Database: what’s a base?

Friday 2 September 2005

I saw the word database today with a hyphen in it (“data-base”), and it got me thinking: who coined the term “database”, and where the heck did that suffix -base come from? These days we see it all over. It’s used to imply database-like behavior, because it was lifted from database. For example: knowledgebase, infobase, videobase, metabase, sportbase, imagebase, and so on.

But whoever coined “database”, why did they choose -base as a root? What did it mean then?

Update: a helpful reader (thanks, Ken!) sent along the Oxford English Dictionary entry for database:

1. A structured collection of data held in computer storage; esp. one that incorporates software to make it accessible in a variety of ways; transf., any large collection of information.

1962 Technical Memo. (System Development Corp., Calif.) TM-WD-16/007/00. i. 5 A ‘data base’ is a collection of entries containing item information that can vary in its storage media and in the characteristics of its entries and items. 1967 E. R. LANNON in Cox & Grose Organiz. Bibliogr. Rec. by Computer IV. 83 The Search area provides a means of querying the data base. 1971 New Scientist 4 Mar. 498/1 A database is a generalised collection of data not linked to one set of functional questions. 1972 Computer Jrnl. XV. 290/1 Engineering information files set up on disc by Hawker Siddeley Aviation Ltd...form the data base for a fully integrated production control system. 1972 Science 3 Nov. 472/1 The data base from which the volumes are compiled is maintained on magnetic tape and is updated weekly. 1973 Nature 13 Apr. 485/1, I gave a list of the fifty most cited authors for 1967, using the 1967 SCI as the data base. 1974 Florida FL Reporter XIII. 88/2 A number of sociolinguists..gradually moved closer to the creolist position as their data-base expanded. 1981 IBM Jrnl. Res. & Devel. XXV. 505 Around 1964 a new term appeared in the computer literature to denote a new concept. The term was ‘data base’, and it was coined by workers in military information systems to denote collections of data shared by end-users of time-sharing computer systems. The commercial data processing world..appropriated ‘data base’ to denote the data collection which results from consolidating the data requirements of individual applications. 1984 SMITH & BAILEY Mod. Eng. Legal Syst. i. 10 It would..cause chaos, even in an age of computerised legal data bases, if every decision on whether a defendant had behaved ‘unreasonably’..could potentially be cited. 1985 Sunday Times 10 Mar. 80/3 CIR went through its data-base looking for companies interested in investing in new ideas in electronics. 1985 Ashmolean IX. 1/1 A museum and its records are one vast database.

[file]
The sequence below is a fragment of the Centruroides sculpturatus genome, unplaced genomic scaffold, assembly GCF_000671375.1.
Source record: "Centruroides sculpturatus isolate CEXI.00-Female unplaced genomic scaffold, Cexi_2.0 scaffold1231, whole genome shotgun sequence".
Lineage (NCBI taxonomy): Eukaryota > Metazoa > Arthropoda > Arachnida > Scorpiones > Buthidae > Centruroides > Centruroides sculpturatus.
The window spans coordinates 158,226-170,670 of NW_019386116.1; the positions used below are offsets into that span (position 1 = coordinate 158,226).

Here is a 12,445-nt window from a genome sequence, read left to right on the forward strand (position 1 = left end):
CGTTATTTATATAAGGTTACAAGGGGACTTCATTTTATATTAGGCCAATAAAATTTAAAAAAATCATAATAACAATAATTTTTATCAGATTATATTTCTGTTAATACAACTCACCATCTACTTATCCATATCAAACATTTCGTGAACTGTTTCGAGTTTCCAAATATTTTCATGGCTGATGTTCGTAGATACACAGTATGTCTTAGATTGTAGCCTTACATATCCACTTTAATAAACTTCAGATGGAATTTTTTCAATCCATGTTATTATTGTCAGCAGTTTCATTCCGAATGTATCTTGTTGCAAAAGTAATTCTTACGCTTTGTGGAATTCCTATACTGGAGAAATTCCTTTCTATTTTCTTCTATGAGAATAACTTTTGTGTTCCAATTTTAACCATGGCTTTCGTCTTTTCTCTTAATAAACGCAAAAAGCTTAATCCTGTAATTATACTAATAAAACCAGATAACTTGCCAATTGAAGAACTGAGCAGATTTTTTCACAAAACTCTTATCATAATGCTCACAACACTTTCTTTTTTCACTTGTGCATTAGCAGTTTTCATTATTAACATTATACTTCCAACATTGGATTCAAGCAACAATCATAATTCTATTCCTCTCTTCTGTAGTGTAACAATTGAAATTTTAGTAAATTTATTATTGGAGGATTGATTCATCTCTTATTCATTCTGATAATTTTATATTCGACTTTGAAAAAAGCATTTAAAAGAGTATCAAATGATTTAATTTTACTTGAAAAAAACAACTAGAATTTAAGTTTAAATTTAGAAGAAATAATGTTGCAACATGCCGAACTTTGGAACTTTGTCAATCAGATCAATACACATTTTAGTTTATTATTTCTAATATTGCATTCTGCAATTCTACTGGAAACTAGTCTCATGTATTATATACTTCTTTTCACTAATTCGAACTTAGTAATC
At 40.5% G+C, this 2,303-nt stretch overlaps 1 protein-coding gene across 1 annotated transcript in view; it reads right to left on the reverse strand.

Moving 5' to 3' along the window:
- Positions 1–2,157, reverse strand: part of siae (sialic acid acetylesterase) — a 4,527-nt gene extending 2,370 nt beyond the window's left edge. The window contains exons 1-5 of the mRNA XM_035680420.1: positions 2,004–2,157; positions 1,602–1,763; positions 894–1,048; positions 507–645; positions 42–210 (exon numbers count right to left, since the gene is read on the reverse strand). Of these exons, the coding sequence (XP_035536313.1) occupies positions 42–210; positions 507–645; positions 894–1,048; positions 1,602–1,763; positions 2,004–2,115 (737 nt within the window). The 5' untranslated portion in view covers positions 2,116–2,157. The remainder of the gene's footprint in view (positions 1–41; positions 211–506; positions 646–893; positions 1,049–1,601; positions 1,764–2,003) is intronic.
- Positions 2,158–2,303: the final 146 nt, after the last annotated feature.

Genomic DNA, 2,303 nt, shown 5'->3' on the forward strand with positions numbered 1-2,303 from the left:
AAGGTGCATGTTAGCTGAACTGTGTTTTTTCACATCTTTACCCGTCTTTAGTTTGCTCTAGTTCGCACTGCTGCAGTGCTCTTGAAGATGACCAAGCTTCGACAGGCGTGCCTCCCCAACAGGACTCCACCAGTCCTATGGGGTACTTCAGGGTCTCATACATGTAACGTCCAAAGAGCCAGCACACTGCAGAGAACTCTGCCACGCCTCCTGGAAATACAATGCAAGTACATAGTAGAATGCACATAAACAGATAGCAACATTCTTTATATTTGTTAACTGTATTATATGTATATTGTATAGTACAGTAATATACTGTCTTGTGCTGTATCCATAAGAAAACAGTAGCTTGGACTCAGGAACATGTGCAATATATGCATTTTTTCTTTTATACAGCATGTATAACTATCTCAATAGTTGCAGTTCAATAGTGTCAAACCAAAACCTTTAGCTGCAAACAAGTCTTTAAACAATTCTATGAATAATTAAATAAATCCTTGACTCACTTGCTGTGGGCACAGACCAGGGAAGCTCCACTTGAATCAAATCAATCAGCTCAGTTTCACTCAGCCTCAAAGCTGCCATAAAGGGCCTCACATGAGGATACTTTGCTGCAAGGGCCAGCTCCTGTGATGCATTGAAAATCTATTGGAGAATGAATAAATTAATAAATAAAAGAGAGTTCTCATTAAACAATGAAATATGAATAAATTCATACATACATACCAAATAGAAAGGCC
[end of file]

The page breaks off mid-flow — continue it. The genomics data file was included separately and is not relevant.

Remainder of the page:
Comments

[gravatar]
CATS 5:12 PM on 2 Sep 2005

All your base are belong to us.

[gravatar]
Tim C 6:33 PM on 2 Sep 2005

The etymology is "base" as in "foundation". A "database" is a foundation of organised and accessible data on which you build the upper layers of information and then knowledge (with wisdom as a pinnacle, perhaps?).

[gravatar]
djQuickTip 2:34 AM on 3 Sep 2005

Pretty easy question to answer. the "base" in database refers to the storage of data. Similar to how an airforce base has fighter jets.

When you make cheesecake, are you adding cheese? What's the base? Answer: creamcheese.

[gravatar]
Martin Roller 8:06 AM on 6 Sep 2005

The German word is Datenbank, which sounds suggestive.

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